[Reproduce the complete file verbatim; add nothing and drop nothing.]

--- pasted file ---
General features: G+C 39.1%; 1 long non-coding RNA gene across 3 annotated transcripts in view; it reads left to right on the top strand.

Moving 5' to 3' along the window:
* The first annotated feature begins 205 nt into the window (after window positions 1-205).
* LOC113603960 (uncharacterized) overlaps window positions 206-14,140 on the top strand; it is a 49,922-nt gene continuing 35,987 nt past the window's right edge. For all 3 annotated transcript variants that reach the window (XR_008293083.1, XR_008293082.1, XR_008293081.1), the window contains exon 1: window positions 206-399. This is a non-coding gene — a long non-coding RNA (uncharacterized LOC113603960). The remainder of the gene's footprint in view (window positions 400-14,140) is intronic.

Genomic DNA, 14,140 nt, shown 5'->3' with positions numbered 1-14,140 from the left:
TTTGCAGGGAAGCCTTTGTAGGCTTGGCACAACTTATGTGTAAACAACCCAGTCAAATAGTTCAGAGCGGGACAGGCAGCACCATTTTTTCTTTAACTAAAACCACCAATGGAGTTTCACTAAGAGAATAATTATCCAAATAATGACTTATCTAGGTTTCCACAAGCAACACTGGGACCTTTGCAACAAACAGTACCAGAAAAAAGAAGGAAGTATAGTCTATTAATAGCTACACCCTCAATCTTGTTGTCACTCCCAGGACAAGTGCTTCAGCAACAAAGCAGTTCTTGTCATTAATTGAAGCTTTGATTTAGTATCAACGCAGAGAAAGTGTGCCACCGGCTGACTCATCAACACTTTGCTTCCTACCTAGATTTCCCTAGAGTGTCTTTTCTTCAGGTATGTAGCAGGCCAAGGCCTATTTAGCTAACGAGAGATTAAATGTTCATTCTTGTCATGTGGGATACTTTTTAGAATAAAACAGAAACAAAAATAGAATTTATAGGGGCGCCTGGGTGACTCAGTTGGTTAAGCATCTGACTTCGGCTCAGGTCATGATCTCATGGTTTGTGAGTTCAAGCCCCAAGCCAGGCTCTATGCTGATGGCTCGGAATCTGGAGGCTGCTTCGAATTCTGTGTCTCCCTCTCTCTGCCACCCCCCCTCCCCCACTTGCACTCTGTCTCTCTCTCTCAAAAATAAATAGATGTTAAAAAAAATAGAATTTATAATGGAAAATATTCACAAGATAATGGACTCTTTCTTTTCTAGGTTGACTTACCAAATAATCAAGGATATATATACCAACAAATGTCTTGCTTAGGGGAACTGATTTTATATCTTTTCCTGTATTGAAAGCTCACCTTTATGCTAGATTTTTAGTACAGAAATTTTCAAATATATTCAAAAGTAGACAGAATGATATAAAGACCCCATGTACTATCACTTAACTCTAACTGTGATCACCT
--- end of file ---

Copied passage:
General features: G+C 39.1%; 1 long non-coding RNA gene across 3 annotated transcripts in view; it reads left to right on the top strand.

Moving 5' to 3' along the window:
* The first annotated feature begins 205 nt into the window (after window positions 1-205).
* LOC113603960 (uncharacterized) overlaps window positions 206-14,140 on the top strand; it is a 49,922-nt gene continuing 35,987 nt past the window's right edge. For all 3 annotated transcript variants that reach the window (XR_008293083.1, XR_008293082.1, XR_008293081.1), the window contains exon 1: window positions 206-399. This is a non-coding gene — a long non-coding RNA (uncharacterized LOC113603960). The remainder of the gene's footprint in view (window positions 400-14,140) is intronic.

Genomic DNA, 14,140 nt, shown 5'->3' with positions numbered 1-14,140 from the left:
TTTGCAGGGAAGCCTTTGTAGGCTTGGCACAACTTATGTGTAAACAACCCAGTCAAATAGTTCAGAGCGGGACAGGCAGCACCATTTTTTCTTTAACTAAAACCACCAATGGAGTTTCACTAAGAGAATAATTATCCAAATAATGACTTATCTAGGTTTCCACAAGCAACACTGGGACCTTTGCAACAAACAGTACCAGAAAAAAGAAGGAAGTATAGTCTATTAATAGCTACACCCTCAATCTTGTTGTCACTCCCAGGACAAGTGCTTCAGCAACAAAGCAGTTCTTGTCATTAATTGAAGCTTTGATTTAGTATCAACGCAGAGAAAGTGTGCCACCGGCTGACTCATCAACACTTTGCTTCCTACCTAGATTTCCCTAGAGTGTCTTTTCTTCAGGTATGTAGCAGGCCAAGGCCTATTTAGCTAACGAGAGATTAAATGTTCATTCTTGTCATGTGGGATACTTTTTAGAATAAAACAGAAACAAAAATAGAATTTATAGGGGCGCCTGGGTGACTCAGTTGGTTAAGCATCTGACTTCGGCTCAGGTCATGATCTCATGGTTTGTGAGTTCAAGCCCCAAGCCAGGCTCTATGCTGATGGCTCGGAATCTGGAGGCTGCTTCGAATTCTGTGTCTCCCTCTCTCTGCCACCCCCCCTCCCCCACTTGCACTCTGTCTCTCTCTCTCAAAAATAAATAGATGTTAAAAAAAATAGAATTTATAATGGAAAATATTCACAAGATAATGGACTCTTTCTTTTCTAGGTTGACTTACCAAATAATCAAGGATATATATACCAACAAATGTCTTGCTTAGGGGAACTGATTTTATATCTTTTCCTGTATTGAAAGCTCACCTTTATGCTAGATTTTTAGTACAGAAATTTTCAAATATATTCAAAAGTAGACAGAATGATATAAAGACCCCATGTACTATCACTTAACTCTAACTGTGATCACCT